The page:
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    Yes I enjoy the river crossings. I think its a great part of adventure motorcycling. There is no special protection from water. An earlier question I hadnt answered yet asked if I use waterproof boots of socks. There are no waterproof off road boots. Sidi make an "Adventure" boot using goretex, but its much shorter than an off road boot. much less protection and support. Its more of a touring boot thats capitalising on the "Adventure" name. Any waterproof boots or waterproof socks have a very strict limitation that makes them completely ineffective once the water level is higher than the boot (about 15 inches / 40 cm) ... thats not a lot. Waterproof boots and socks take 20 times longer to dry out than normal boots and socks. So for a day like this, waterproof socks or boots would be a liability not a help.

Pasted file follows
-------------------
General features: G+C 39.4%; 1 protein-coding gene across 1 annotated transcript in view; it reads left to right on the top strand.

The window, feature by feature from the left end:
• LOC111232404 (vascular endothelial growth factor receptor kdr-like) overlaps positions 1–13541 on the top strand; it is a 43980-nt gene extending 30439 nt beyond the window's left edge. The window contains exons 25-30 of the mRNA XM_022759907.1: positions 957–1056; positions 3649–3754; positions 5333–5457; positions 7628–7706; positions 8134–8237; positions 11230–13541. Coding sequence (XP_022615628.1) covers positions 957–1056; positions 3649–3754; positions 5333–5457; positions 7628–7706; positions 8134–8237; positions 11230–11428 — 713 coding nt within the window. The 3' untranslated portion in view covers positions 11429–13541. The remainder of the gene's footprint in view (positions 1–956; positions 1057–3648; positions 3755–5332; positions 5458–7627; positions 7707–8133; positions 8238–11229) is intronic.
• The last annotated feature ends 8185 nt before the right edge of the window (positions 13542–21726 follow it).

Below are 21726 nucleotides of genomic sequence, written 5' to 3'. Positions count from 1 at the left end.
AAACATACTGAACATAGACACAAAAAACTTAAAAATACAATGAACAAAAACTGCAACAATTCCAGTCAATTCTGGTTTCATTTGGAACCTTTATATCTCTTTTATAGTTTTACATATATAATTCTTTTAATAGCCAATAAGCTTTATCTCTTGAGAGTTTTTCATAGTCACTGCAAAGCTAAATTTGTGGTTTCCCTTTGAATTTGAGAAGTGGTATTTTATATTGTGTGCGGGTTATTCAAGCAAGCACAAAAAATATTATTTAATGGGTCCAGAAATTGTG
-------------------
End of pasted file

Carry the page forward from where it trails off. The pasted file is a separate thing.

Note, I do take and wear sealskinz, waterproof socks, on a journey. They are great when its cold and raining, for keeping your feet warm and dry. They are also useful in boggy conditions. But for 2 feet (60cm) and deeper river crossings in good weather, stick with normal stuff. If its really cold (sometimes on Road of Bones for example) I will wear waterproof socks. Your feet still get soaking wet on the first river you wade across, but ... in those cold rainy conditions the boots and socks would not dry out all day anyway. And the sealskinz use rubber as the waterproof layer ... one of the other great properties of rubber, is that its a good insulator. So when you do go wading thru the icy rivers, the water on the inside of the sock is warm, insulated against the icy water flowing thru your boots. So you see there is a time for waterproof socks ... but for warm summers day water crossings like we had in the Urals, they are not ideal.